Actually, she, she chosen the cheapest room and the other large room was available so that we don't see so much if I just ask it again.
Other people in that Facebook group have received similar that when they've had to ask guests to leave due to unreasonable behaviors, such as smoking in rooms, waking the other guests, that, and then the guests have left a review.
That's had nothing to do with this day, but more to zoom with the fact the owners had to speak to them about their behavior.
There's not much you can do with these reviews. You know, if there are inaccuracies in their review, then you can calmly correct them.
But I think it's really important not to get into an online argument with these people and stop going to a, he said, she said, and this is what actually happened.
Tight situation. These are not your ideal guest. They will be back, move on. Imagine what all the people who are reading your response to that with you again, to think, think of it as a marketing opportunity.
Should you ever go back and challenge the guests about your view? Now this is a question I see raised quite often.
So for example, the guests certainly gave me seven out of 10 for cleanliness. The room was immaculate. I'd spent two hours cleaning it prior to this day.
Should I contact them and ask what was wrong? And in this situation, I would always ask myself what I wanted to achieve by contacting the guests and asking them this sort of question, am I ask him?
Because I genuinely want to know where I could make improvements. How can we make this room cleaner? Or actually you're really feeling that the room was as clean as it possibly could be.
And you just want them to say they were wrong or changed their review, that that's unlikely to happen. And I think, again, in these cases, it's just a case of let it go.
Now TripAdvisor tells us that guests will be more likely to say, to be a beer with a battery view. When the owner responds constructively and positivity to that review.
And personally, I took the approach of responding to all of my TripAdvisor reviews. I felt that if people had taken the time to leave a positive review, there is a as much, if not more of my time than those who left a negative review, it can take quite a bit of mindset work, but after letting my chin pack to swear a bit, I always used to try and see a bad review as a marketing opportunity.
Can I put something in my response that shows the BNB in a good light? So these are my 10 steps to responding to a negative review the first.
So step number one is move away from the PC, the phone or the tablet. That's the crucial first step when responding to a negative review, but at your business is to disconnect yourself from the internet.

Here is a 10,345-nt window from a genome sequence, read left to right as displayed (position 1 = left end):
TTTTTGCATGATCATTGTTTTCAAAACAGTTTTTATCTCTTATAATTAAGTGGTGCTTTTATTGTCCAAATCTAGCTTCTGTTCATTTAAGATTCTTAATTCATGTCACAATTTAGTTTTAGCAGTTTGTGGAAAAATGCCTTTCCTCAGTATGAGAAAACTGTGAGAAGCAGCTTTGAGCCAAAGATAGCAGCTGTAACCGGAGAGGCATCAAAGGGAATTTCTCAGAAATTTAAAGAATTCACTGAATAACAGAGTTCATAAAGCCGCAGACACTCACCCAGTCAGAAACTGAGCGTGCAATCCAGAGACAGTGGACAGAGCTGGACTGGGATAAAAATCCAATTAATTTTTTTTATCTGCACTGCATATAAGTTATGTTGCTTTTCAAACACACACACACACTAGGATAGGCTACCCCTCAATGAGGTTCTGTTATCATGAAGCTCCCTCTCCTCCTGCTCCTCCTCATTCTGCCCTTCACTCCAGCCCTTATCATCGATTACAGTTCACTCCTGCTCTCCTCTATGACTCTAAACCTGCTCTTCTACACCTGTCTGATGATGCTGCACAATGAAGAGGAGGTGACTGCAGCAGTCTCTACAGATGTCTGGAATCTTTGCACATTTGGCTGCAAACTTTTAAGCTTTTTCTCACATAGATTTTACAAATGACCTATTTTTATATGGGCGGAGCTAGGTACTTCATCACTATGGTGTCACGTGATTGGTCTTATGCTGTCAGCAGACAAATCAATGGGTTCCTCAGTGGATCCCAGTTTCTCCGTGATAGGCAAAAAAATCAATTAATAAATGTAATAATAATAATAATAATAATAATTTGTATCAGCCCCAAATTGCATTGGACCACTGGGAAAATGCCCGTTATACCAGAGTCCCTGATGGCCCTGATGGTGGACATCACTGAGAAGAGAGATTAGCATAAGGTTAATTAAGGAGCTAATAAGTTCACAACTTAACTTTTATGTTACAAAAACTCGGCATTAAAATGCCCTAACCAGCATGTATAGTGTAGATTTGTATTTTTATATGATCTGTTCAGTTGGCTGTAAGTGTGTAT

It's really important that you do not reply straight away and end up writing something in the heat of the moment that you are going to regret.
The next step is to acknowledge your feelings. If you don't have some sort of emotional reaction to receiving a negative review about your business, then you are probably Superman or superwoman.
And I take my hat off to you. It's very difficult not to take it personally. As a BNB owner, you are probably responsible for all aspects of the bed.
Reakfast you've designed the rooms. You've decided what goes in the rooms. You've cleaned them. You've created cooked the breakfast. You've served the breakfast.
You've chatted with guests. So it's going to hurt when someone criticizes some aspect of it. So do take time to acknowledge how you're feeling and give yourself a big hug.
Step three is write the response that you'd really like to write. So while the internet is still disconnected, get a piece of paper and a pen and write the response.
You'd really like to write to that person, to that reviewer. Really go out, go all out, enjoy it. Tell them how the review has made you feel.
Tell them how much hard work you've put into it. Tell them what you think of. 'em get all those thoughts and feelings out on a piece of paper, right?
Feel any better. Good. Now destroy that piece of paper, eat it, burn it, shred it, flush it though. Don't eat it or flush it.
That sort of good idea, but you know, destroy it. And then we're on to step four. So are you ready to write to response?
So rather than seeing the review as something negative, as I said, try and see it as a marketing opportunity way to show yourself and your being be in a good light.
I would always wait 24 hours before you actually sit down to write the response that you're going to make public.
And then I recommend you open a Google doc or a word file and write your first draft in there. Don't write it directly into trip advisor or wherever the review is.
There's always a risk. You might accidentally publish it before. You're completely happy with it. So you want to put it into an online document that you can do a copy and paste from, into wherever the review is.
And this is going to give you opportunity to write review, update, review, and update and review and update. Step five.
Remember who you're writing your review to. And the most important point here is you're not writing your response to the person who left the review.
They've gone and hopefully they will be back. You are writing your response to all the people who are going to go straight to the negative reviews to read.